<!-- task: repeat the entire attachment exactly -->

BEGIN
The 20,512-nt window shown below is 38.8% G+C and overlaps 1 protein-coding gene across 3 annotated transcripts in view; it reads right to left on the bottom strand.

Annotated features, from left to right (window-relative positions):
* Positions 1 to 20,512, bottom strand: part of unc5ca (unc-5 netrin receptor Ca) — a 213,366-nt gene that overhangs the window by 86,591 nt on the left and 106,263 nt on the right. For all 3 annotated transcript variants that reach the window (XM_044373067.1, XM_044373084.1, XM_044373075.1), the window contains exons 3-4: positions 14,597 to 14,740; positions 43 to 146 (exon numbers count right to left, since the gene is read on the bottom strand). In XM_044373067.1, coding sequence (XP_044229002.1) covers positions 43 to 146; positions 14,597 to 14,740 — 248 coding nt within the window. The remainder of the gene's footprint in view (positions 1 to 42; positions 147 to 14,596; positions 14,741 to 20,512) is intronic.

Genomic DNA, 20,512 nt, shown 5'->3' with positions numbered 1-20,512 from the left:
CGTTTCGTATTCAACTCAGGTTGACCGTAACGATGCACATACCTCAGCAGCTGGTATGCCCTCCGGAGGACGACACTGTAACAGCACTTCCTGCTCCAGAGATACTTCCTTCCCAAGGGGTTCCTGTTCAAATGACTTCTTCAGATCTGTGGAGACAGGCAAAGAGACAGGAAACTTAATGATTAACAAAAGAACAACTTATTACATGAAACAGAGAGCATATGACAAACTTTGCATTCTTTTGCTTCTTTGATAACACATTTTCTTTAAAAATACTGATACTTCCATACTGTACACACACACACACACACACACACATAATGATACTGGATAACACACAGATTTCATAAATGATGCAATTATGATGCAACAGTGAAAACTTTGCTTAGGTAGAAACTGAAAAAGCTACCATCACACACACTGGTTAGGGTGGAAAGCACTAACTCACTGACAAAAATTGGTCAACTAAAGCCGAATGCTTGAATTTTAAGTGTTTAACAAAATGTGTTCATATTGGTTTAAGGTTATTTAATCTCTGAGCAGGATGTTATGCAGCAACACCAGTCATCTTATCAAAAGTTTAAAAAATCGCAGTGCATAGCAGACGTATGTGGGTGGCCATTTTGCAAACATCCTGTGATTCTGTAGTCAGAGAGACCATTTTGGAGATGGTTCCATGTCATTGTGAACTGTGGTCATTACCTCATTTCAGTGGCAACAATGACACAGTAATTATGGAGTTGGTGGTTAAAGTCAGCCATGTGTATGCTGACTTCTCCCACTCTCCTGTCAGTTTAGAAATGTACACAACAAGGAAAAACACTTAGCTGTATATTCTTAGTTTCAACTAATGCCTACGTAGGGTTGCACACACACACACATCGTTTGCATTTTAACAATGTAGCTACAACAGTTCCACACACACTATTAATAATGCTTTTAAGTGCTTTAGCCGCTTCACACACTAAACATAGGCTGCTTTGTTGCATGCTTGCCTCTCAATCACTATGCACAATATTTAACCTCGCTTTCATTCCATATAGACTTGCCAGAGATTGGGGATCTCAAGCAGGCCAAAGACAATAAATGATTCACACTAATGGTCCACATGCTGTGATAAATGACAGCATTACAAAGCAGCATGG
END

The 20,512-nt window shown below is 38.8% G+C and overlaps 1 protein-coding gene across 3 annotated transcripts in view; it reads right to left on the bottom strand.

Annotated features, from left to right (window-relative positions):
* Positions 1 to 20,512, bottom strand: part of unc5ca (unc-5 netrin receptor Ca) — a 213,366-nt gene that overhangs the window by 86,591 nt on the left and 106,263 nt on the right. For all 3 annotated transcript variants that reach the window (XM_044373067.1, XM_044373084.1, XM_044373075.1), the window contains exons 3-4: positions 14,597 to 14,740; positions 43 to 146 (exon numbers count right to left, since the gene is read on the bottom strand). In XM_044373067.1, coding sequence (XP_044229002.1) covers positions 43 to 146; positions 14,597 to 14,740 — 248 coding nt within the window. The remainder of the gene's footprint in view (positions 1 to 42; positions 147 to 14,596; positions 14,741 to 20,512) is intronic.

Genomic DNA, 20,512 nt, shown 5'->3' with positions numbered 1-20,512 from the left:
CGTTTCGTATTCAACTCAGGTTGACCGTAACGATGCACATACCTCAGCAGCTGGTATGCCCTCCGGAGGACGACACTGTAACAGCACTTCCTGCTCCAGAGATACTTCCTTCCCAAGGGGTTCCTGTTCAAATGACTTCTTCAGATCTGTGGAGACAGGCAAAGAGACAGGAAACTTAATGATTAACAAAAGAACAACTTATTACATGAAACAGAGAGCATATGACAAACTTTGCATTCTTTTGCTTCTTTGATAACACATTTTCTTTAAAAATACTGATACTTCCATACTGTACACACACACACACACACACACACATAATGATACTGGATAACACACAGATTTCATAAATGATGCAATTATGATGCAACAGTGAAAACTTTGCTTAGGTAGAAACTGAAAAAGCTACCATCACACACACTGGTTAGGGTGGAAAGCACTAACTCACTGACAAAAATTGGTCAACTAAAGCCGAATGCTTGAATTTTAAGTGTTTAACAAAATGTGTTCATATTGGTTTAAGGTTATTTAATCTCTGAGCAGGATGTTATGCAGCAACACCAGTCATCTTATCAAAAGTTTAAAAAATCGCAGTGCATAGCAGACGTATGTGGGTGGCCATTTTGCAAACATCCTGTGATTCTGTAGTCAGAGAGACCATTTTGGAGATGGTTCCATGTCATTGTGAACTGTGGTCATTACCTCATTTCAGTGGCAACAATGACACAGTAATTATGGAGTTGGTGGTTAAAGTCAGCCATGTGTATGCTGACTTCTCCCACTCTCCTGTCAGTTTAGAAATGTACACAACAAGGAAAAACACTTAGCTGTATATTCTTAGTTTCAACTAATGCCTACGTAGGGTTGCACACACACACACATCGTTTGCATTTTAACAATGTAGCTACAACAGTTCCACACACACTATTAATAATGCTTTTAAGTGCTTTAGCCGCTTCACACACTAAACATAGGCTGCTTTGTTGCATGCTTGCCTCTCAATCACTATGCACAATATTTAACCTCGCTTTCATTCCATATAGACTTGCCAGAGATTGGGGATCTCAAGCAGGCCAAAGACAATAAATGATTCACACTAATGGTCCACATGCTGTGATAAATGACAGCATTACAAAGCAGCATGG